I’m going to let you in on something that is a little out of the ordinary when it comes to advice on motivation and personal development. Goals are, in many respects, overrated.
Now before anyone gets upset and tells me how important goals are to success, let me give the disclaimer that I love goals and focus heavily on how to properly set and reach goals. I have a goal right now to finish this book by a deadline I’ve set for myself. I’m also about to give you some little known tricks to significantly increase the likelihood that you’ll reach your goals.
The reason why I say goals are “overrated” is not so much because there’s anything wrong with goals in themselves, but more something wrong with how some people view or approach goals. They put goals so high up on a pedestal that they think the goals are the end. They’re not.
There is no end, there’s only the constant process of growth and development. And if a person isn’t growing, they’re dying (regressing). Goals are therefore first and foremost a means of prompting one to take on new behaviors and habits or enhance the effectiveness of existing behaviors. Actually reaching a goal is secondary. Plus, reaching a goal like getting in great shape only to not stay in great shape because one hasn’t made fitness a lifestyle usually doesn’t seem all that appealing to most.
That being said, goals can also be essential at times for gaining clarity and direction for many people, myself included. So in a sense, goals can be both essential and overrated depending on the context.
In truth, goals are simply one tool you have for creating change, and some people can do just fine without them while others benefit from them greatly. Some people may be very good at reaching their goals only to not end up being happy when they get there.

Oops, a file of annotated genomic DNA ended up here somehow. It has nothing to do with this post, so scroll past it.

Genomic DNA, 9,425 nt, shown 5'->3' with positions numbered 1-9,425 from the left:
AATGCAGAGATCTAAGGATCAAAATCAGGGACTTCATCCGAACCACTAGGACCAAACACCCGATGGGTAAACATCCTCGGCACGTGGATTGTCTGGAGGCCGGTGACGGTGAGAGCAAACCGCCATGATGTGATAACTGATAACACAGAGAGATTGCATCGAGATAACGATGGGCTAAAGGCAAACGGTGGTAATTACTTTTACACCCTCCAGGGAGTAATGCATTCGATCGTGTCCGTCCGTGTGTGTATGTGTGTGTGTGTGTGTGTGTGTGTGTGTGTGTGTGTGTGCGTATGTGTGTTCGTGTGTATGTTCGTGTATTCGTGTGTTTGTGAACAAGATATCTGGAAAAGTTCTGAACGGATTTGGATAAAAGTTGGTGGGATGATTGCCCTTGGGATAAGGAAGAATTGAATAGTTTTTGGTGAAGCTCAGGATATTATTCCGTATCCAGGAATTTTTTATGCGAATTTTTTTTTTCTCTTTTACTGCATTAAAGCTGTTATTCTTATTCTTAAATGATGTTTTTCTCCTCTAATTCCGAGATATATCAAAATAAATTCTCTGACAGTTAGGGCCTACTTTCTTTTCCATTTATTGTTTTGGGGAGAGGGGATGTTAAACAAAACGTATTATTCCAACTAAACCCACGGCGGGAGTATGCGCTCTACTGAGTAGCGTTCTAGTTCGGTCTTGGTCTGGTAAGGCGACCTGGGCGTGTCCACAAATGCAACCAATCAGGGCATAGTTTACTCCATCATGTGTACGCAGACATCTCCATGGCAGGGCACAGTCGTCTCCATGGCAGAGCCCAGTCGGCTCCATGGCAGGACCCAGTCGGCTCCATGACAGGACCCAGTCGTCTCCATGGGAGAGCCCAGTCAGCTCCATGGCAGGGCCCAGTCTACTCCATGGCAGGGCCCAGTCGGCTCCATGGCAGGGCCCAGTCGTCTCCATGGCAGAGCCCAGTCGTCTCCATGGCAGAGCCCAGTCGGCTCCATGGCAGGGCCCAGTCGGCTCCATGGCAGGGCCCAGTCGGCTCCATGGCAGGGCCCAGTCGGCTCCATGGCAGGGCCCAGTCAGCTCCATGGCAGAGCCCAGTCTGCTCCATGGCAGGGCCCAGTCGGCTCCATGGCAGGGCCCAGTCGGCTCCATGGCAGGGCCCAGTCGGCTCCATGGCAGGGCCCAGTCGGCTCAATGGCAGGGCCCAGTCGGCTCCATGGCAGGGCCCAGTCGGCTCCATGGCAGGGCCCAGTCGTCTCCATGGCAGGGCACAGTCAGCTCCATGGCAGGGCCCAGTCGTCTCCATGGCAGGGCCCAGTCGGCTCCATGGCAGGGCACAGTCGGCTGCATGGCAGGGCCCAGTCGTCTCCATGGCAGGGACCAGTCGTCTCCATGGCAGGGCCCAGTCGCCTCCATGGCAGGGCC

For now, I’ll leave you with these tips on goals:
- Goals are a target to shoot for. It doesn’t matter if you don’t always hit a bulls eyes, it’s more about improving your aim over time.
- Write down your goals on paper. This improves neural connection in the brain. Make sure they’re specific and that you know when you’ve reached them.
- As best as you can, only share your goals with people that will support you and keep you accountable. Research shows that, contrary to popular belief, sharing goals may be detrimental depending on certain factors. There’s a power in keeping a secret.
- Make goals present tense by using language like “I am…” instead of “I want to be…” I also like using the phrase “I choose…” which creates a sense of power and confidence.
- Include the positive feelings you’ll experience such as happy, excited, grateful, confident, etc.
- Include the habits and behaviors you engage in with your goals rather than just the outcome. EX: “I am so happy I weigh XYZ pounds by choosing to make a vegetable juice for breakfast and exercising 30 minutes 3x a week” vs. simply “I choose to weigh XYZ pounds.”
- Use positive rather than negative language in writing your goals. For instance, instead of “I choose to not keep eating junk food,” write “I choose to eat healthier foods.”
- Use “process” language, especially at first. If “I choose to eat a healthy and nutritious diet” seems unlikely to be accomplished at first, try “I choose to eat even more healthy each day” which makes it more about daily improvements vs. having an ideal diet.